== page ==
AccessAble Books

Rare, unique and invaluable, these books were digitized in collaboration with the USC Press.

Alan Seeger, Le Poète de la Légion Étrangère

Alan Seeger, a poet of the Foreign Legion. His letters and poems, written during the war, are brought together here by his father and translated by Odette Raimondi-Matheron.

Alphabet Rendered Instructive and Entertaining

This beautifully illustrated alphabet book, published in 1775, is an excellent example of early children’s literature from the eighteenth century.

Belle W. Baruch Library Collection

Shallow Water Marine Benthic Macroinvertebrates of South Carolina:
Species Identification, Community Composition and Symbiotic Associations
by Richard S. Fox and Edward E. Ruppert

Bonds Conway Papers, 1763-1907

This collection of family letters, land papers, and other items documents several generations of a free family of color from the 18th through the 20th centuries in South Carolina, Georgia, Kansas, east Texas, and elsewhere.

Brief History of Moscovia

This collection includes John Milton’s A Brief History of Moscovia: and Other Less-Known Countries Lying Eastward of Russia as Far as Cathay. Gathered from the Writings of Several Eye-Witnesses and a map of Russia dating from 1625.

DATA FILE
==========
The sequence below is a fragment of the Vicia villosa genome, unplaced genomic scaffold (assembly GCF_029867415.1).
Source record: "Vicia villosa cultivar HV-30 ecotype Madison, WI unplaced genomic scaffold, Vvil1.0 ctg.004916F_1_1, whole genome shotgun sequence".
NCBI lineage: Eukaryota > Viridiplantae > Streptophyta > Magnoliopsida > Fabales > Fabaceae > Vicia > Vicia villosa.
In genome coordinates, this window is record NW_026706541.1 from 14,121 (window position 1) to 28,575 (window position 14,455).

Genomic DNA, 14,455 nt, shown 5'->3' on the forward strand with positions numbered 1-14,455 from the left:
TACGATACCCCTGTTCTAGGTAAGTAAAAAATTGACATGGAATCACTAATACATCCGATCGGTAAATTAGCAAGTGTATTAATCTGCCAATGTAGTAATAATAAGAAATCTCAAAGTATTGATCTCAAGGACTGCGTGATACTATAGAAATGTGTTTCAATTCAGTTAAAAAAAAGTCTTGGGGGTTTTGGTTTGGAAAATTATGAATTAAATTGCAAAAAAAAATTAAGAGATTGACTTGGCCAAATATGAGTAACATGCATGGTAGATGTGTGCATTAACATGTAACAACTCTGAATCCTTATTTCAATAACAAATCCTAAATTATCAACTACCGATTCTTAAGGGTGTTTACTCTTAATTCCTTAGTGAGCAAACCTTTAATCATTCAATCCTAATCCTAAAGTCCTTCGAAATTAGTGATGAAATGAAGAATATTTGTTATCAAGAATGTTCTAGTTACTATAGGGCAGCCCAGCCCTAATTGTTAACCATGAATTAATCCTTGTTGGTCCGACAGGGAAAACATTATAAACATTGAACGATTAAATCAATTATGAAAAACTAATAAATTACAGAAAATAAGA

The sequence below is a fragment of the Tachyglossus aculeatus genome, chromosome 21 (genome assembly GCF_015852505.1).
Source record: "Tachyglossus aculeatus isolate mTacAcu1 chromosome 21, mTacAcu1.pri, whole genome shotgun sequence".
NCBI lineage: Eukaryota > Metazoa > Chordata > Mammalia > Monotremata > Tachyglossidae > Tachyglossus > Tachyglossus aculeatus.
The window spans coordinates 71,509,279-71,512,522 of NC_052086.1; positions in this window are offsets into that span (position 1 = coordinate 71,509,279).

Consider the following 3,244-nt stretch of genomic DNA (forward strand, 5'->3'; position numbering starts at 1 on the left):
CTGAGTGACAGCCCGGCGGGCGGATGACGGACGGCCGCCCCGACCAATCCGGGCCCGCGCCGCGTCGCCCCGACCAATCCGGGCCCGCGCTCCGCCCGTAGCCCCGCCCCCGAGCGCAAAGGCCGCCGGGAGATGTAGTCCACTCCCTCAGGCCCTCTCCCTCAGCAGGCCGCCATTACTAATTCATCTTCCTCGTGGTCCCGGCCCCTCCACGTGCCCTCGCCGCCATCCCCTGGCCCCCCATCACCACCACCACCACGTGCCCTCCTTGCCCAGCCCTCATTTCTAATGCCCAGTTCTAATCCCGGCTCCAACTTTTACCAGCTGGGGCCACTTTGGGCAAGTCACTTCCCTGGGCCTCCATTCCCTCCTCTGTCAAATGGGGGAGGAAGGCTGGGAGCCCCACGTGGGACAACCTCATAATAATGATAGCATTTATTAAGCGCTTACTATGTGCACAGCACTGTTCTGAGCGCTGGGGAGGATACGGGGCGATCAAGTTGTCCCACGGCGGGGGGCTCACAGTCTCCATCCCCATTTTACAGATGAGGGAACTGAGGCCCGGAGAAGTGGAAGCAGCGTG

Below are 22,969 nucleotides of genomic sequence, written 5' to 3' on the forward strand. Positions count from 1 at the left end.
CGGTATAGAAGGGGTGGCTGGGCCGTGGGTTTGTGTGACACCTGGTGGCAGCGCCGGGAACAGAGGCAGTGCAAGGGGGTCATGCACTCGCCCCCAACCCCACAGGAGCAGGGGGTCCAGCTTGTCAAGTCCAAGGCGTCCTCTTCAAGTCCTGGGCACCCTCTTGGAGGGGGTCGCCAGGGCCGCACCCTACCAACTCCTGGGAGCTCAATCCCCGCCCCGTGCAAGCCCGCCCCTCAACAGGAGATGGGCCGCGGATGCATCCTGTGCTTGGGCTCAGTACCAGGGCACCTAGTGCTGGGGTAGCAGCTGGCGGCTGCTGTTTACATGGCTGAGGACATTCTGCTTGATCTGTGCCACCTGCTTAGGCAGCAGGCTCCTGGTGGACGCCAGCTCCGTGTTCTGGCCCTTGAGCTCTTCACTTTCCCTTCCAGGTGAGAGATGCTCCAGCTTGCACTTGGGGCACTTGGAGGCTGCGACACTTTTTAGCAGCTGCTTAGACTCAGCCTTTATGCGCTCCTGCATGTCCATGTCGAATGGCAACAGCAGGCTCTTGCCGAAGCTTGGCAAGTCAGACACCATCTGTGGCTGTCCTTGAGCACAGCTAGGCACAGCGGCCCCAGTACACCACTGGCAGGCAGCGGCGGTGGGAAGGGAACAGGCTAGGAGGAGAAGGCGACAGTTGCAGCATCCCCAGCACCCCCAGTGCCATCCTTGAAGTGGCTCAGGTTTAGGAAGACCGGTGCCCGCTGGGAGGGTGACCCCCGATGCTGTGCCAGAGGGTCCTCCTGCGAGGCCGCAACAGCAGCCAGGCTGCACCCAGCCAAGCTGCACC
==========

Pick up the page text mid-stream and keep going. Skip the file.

Camilla Urso Collection

Camilla Urso was one of the leading violinists of the 19th century. She accomplished this at a time when the violin was not considered to be a suitable instrument for a woman to play.

South Carolina and the Civil War

South Carolina and the Civil War

Poised for the sesquicentennial remembrance of the Civil War, South Carolina and the Civil War brings together eyewitness views and accounts of this period of American history, selected from the rich holdings of University of South Carolina Libraries.

Carolina Bands Collection

The Carolina Bands Collection is comprised of hundreds of letters, pages of drill, photographs, football programs, and newspaper clippings.

Carolina Students Handbook

The Carolina Student’s Handbook offers a glimpse of the campus culture at the University of South Carolina from the 1920s through the 1940s.